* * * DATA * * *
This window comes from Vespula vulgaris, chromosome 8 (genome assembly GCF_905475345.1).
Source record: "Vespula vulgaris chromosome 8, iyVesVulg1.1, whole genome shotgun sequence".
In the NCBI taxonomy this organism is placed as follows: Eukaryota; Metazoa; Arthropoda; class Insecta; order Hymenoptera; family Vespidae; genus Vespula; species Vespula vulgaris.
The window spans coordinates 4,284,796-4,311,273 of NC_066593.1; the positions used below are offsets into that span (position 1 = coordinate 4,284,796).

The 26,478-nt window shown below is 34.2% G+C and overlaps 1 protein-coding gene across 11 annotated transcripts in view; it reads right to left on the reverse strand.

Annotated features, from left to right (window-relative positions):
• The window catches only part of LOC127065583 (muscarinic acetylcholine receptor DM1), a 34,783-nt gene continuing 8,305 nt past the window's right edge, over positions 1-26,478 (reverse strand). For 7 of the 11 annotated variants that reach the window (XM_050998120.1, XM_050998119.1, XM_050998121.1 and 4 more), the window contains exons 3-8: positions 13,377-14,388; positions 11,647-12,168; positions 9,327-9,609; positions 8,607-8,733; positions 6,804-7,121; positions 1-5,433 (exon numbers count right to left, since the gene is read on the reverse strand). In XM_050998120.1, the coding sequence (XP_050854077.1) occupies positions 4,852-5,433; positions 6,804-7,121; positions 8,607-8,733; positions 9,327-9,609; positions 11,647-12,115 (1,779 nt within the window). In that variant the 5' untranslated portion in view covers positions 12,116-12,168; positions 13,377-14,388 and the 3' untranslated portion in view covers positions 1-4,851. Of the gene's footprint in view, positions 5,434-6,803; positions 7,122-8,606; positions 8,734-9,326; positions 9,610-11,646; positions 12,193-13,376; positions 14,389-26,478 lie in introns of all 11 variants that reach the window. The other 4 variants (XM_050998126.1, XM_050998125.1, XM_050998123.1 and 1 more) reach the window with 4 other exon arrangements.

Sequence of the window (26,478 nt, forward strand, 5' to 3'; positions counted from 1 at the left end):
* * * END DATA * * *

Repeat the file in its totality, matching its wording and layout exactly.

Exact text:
This window comes from Vespula vulgaris, chromosome 8 (genome assembly GCF_905475345.1).
Source record: "Vespula vulgaris chromosome 8, iyVesVulg1.1, whole genome shotgun sequence".
In the NCBI taxonomy this organism is placed as follows: Eukaryota; Metazoa; Arthropoda; class Insecta; order Hymenoptera; family Vespidae; genus Vespula; species Vespula vulgaris.
The window spans coordinates 4,284,796-4,311,273 of NC_066593.1; the positions used below are offsets into that span (position 1 = coordinate 4,284,796).

The 26,478-nt window shown below is 34.2% G+C and overlaps 1 protein-coding gene across 11 annotated transcripts in view; it reads right to left on the reverse strand.

Annotated features, from left to right (window-relative positions):
• The window catches only part of LOC127065583 (muscarinic acetylcholine receptor DM1), a 34,783-nt gene continuing 8,305 nt past the window's right edge, over positions 1-26,478 (reverse strand). For 7 of the 11 annotated variants that reach the window (XM_050998120.1, XM_050998119.1, XM_050998121.1 and 4 more), the window contains exons 3-8: positions 13,377-14,388; positions 11,647-12,168; positions 9,327-9,609; positions 8,607-8,733; positions 6,804-7,121; positions 1-5,433 (exon numbers count right to left, since the gene is read on the reverse strand). In XM_050998120.1, the coding sequence (XP_050854077.1) occupies positions 4,852-5,433; positions 6,804-7,121; positions 8,607-8,733; positions 9,327-9,609; positions 11,647-12,115 (1,779 nt within the window). In that variant the 5' untranslated portion in view covers positions 12,116-12,168; positions 13,377-14,388 and the 3' untranslated portion in view covers positions 1-4,851. Of the gene's footprint in view, positions 5,434-6,803; positions 7,122-8,606; positions 8,734-9,326; positions 9,610-11,646; positions 12,193-13,376; positions 14,389-26,478 lie in introns of all 11 variants that reach the window. The other 4 variants (XM_050998126.1, XM_050998125.1, XM_050998123.1 and 1 more) reach the window with 4 other exon arrangements.

Sequence of the window (26,478 nt, forward strand, 5' to 3'; positions counted from 1 at the left end):